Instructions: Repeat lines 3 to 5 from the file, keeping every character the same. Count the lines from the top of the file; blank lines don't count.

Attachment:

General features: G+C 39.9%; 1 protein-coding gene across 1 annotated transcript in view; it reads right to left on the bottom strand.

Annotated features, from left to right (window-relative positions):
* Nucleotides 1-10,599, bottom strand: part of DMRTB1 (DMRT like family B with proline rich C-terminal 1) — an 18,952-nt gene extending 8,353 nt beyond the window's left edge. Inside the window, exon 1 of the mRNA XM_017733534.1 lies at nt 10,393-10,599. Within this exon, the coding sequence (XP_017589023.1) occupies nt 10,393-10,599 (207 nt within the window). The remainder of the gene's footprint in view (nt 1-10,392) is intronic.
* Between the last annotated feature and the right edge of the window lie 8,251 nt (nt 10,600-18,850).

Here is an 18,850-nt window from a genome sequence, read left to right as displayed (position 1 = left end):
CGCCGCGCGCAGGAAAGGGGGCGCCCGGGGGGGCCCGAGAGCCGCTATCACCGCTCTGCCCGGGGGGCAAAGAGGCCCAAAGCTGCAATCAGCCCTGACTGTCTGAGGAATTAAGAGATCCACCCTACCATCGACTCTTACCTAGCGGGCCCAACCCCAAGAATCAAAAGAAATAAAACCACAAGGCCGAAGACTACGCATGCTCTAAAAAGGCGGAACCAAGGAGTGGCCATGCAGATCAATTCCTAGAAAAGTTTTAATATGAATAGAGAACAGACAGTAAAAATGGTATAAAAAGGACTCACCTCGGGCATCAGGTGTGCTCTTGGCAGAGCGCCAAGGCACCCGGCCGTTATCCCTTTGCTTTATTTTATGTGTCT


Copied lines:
* Nucleotides 1-10,599, bottom strand: part of DMRTB1 (DMRT like family B with proline rich C-terminal 1) — an 18,952-nt gene extending 8,353 nt beyond the window's left edge. Inside the window, exon 1 of the mRNA XM_017733534.1 lies at nt 10,393-10,599. Within this exon, the coding sequence (XP_017589023.1) occupies nt 10,393-10,599 (207 nt within the window). The remainder of the gene's footprint in view (nt 1-10,392) is intronic.
* Between the last annotated feature and the right edge of the window lie 8,251 nt (nt 10,600-18,850).

Here is an 18,850-nt window from a genome sequence, read left to right as displayed (position 1 = left end):